As a general rule, one needs to learn the rules to break them. I completely accept this rule but since I have had no formal coaching training, I would venture to experiment with football tactics from the standpoint of a raving fan.
As we know, the best teams nowadays play fluid football: meaning they swap formations mid-play depending on the situation. Those who stick to more rigid formations risk getting hit at their particular weakest spots.
Here are a few suggestions of formations which, depspite their rigidity, might work in the Premier League:
The 5-3-2-0 formation
Zero strikers. As crazy as it sounds, Vicente Del Bosque used a similar but more gentle on the defensive side approach with 4-5-0 when he was at the helm of Spain. It worked wonders, maybe because he had Andres Iniesta and Xavi–versatile midfielders who could score when needed.
In the 5-3-2-0 formation, you have three centre backs, two wing backs, three holding midfielders and two short but quick attacking midfielders. The idea is with six defenders and three holding midfielders, the team would be a rock defensively. It would invite the opposition to take residence in your team's half which would give chances for quick counter-attacks using the wing backs.
This ultra-defensive formation would be quite frustrating for oppositional teams as it would take something special to break it down, while they remain vulnerable to long balls.
The players who will do wonders with this formation are two tireless wing-backs who can defend and attack; a very tall centre back to sweep off the aerial threats, and two quick centre backs with excellent positional sense. A very strong holding midfielder with great tackling ability and two others with great passing abilities–they will all cover and intercept balls and build the game through the centre.
Two short and fast attacking midfielders, preferably set-pieces experts with long shot ability. Stir well.
Advantages: very difficult to concede a goal.
Weaknesses: might be difficult to score one too.
The 3-2-3-2 formation
This is similar to Barcelona’s 3-2-2-2-1 formation but with a few peculiarities. Three central defenders at the back, two defensive midfielders placed slightly wider, two midfielders anchored around the centre of the pitch, one No.10, and two centre forwards.
This formation is attacking. It provides plenty of creativity for the strikers to take advantage of. Its disadvantages may stem from its lack of width, hence placing the two holding midfielders slightly wider. Here come the peculiarities on how to deal defending on the wings.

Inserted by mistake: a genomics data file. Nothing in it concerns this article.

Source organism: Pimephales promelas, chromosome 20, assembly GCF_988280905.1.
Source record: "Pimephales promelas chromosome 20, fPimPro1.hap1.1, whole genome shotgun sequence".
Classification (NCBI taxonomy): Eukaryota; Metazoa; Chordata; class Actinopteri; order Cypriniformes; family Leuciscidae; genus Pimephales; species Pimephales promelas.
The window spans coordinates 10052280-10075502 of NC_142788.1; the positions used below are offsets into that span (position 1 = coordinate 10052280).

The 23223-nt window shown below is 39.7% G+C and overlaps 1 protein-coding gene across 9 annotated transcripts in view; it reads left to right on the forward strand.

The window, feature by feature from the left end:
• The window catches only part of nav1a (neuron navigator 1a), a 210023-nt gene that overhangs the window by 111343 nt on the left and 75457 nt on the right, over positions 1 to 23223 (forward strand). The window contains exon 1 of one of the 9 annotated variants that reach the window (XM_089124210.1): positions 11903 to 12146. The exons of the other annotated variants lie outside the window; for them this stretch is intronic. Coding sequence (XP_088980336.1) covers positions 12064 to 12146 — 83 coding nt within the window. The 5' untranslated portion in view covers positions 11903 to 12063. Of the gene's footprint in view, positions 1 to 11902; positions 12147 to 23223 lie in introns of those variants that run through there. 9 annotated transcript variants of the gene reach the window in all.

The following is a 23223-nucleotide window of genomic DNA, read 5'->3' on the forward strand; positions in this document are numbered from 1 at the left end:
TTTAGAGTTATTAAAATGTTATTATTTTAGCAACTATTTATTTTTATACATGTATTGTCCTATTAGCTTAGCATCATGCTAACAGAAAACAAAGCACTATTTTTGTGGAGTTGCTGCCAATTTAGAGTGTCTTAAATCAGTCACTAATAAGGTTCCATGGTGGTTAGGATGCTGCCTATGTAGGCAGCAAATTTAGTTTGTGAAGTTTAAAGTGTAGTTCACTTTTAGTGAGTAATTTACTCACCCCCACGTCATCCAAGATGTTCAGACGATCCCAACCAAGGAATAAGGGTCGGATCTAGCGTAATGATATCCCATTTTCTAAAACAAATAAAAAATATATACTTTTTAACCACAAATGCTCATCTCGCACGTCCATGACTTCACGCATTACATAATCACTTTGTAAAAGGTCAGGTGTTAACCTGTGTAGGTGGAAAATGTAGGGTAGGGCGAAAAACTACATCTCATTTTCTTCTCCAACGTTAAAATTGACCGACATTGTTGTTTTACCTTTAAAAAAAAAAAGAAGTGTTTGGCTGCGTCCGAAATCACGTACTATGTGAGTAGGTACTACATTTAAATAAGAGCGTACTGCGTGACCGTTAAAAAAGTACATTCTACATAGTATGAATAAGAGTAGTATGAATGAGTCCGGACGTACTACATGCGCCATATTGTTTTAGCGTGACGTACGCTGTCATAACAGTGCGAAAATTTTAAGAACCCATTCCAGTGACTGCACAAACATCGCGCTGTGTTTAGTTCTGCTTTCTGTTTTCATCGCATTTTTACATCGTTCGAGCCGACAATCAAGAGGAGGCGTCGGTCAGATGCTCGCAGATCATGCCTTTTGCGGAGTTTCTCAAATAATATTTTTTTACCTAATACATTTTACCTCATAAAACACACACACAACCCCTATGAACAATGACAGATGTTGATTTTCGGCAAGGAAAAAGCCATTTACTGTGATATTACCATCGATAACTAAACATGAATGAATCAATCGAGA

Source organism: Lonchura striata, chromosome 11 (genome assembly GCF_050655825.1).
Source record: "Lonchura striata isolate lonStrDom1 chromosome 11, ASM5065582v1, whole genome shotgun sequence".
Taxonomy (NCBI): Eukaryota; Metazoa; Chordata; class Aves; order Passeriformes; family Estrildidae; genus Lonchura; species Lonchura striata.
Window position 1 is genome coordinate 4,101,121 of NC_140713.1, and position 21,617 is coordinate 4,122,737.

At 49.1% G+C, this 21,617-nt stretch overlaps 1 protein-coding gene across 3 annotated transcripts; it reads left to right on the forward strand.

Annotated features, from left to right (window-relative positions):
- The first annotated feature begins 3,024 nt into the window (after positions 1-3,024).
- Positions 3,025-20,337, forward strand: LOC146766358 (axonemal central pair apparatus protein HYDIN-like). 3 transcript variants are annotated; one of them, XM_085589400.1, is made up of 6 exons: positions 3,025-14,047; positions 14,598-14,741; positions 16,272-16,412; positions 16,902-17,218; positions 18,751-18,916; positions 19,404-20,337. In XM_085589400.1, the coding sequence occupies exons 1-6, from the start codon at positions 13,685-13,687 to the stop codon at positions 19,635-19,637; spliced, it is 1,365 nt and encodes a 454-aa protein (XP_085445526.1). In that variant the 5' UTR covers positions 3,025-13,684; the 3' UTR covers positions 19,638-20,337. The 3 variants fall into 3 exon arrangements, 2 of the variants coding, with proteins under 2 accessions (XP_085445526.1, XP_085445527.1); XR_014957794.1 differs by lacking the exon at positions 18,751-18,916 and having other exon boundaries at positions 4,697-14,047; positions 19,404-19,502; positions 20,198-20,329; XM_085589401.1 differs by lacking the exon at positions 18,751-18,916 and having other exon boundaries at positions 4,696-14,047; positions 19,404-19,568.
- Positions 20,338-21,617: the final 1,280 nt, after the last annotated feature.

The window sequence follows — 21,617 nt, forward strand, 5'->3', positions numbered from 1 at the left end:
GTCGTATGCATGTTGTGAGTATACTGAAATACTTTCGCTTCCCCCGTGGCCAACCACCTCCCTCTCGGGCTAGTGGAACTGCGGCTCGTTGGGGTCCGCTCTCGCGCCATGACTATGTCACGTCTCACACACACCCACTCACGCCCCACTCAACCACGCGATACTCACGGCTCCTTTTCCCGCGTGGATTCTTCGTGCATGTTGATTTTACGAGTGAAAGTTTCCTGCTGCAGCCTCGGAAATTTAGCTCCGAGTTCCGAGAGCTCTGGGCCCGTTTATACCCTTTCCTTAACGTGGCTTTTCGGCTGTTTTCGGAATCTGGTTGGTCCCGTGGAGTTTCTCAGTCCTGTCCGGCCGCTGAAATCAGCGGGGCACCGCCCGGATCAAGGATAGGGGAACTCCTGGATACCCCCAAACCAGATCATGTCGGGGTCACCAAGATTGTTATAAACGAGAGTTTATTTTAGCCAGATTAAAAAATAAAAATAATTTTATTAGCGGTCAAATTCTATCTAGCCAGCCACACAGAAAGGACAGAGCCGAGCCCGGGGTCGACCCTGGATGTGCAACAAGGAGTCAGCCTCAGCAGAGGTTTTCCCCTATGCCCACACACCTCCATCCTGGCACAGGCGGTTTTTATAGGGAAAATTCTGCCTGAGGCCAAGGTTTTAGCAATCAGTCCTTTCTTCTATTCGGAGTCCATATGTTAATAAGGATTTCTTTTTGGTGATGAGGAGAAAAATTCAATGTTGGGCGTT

Two very tall centre backs with good positional sense are in demand here. They will neutralize aerial threats as the lack of wide players will ensure lots of crosses to defend against. One other very pacey centre-back to deal with any onrushes coming from the centre. The two holding midfielders should focus to provide cover in fending off oncoming central attacks but should also sink back to deal with crosses. They should be good passers too so they can move the ball to the two central midfielders.
Understandably, the midfield will be very crowded so these midfielders should be strong and comfortable on the ball so they could fend off pressure and suck in players around them. The No.10 will provide plenty of creativity to feed a lurking fox-in-the-box strikers. They should also possess a good long-range shot in case the strikers are tightly marked.
Advantages: Creative and attacking formation.
Disadvantages: Might be vulnerable on the wings.
The 4-1-1-4 formation
While the 4-2-4 formation is not in any way new, but the suggested variation is slightly different. In this variation, you have standard two centre backs, two wing-backs, one holding midfielder, one central midfielder, two wingers and two centre forwards.
The emphasis of the formation would be on crossing. The wing backs will defend and rush forward to support the wingers, while the holding midfielder will work together with the central fielder to fend off attacks from the centre and provide balls to the wingers or wing-backs. The wide-men will overlap ensuring that there is high chance of executing a cross.
The wingers should also help in defense and cut inside to provide cover for the central midfielders, which means they should be workhorses.
At the front, the centre forwards should be in the mold of Miroslav Klose: tall and strong with good positioning and clinical finishing. This will enable them to be deadly in the air, plus pose a threat with long balls, which could be a second method of attacks.
Advantages: Increased chances from scoring from dead-ball situations and crosses. Strong presence on the wings.
Disadvantages: A hole in the centre which can be exploited.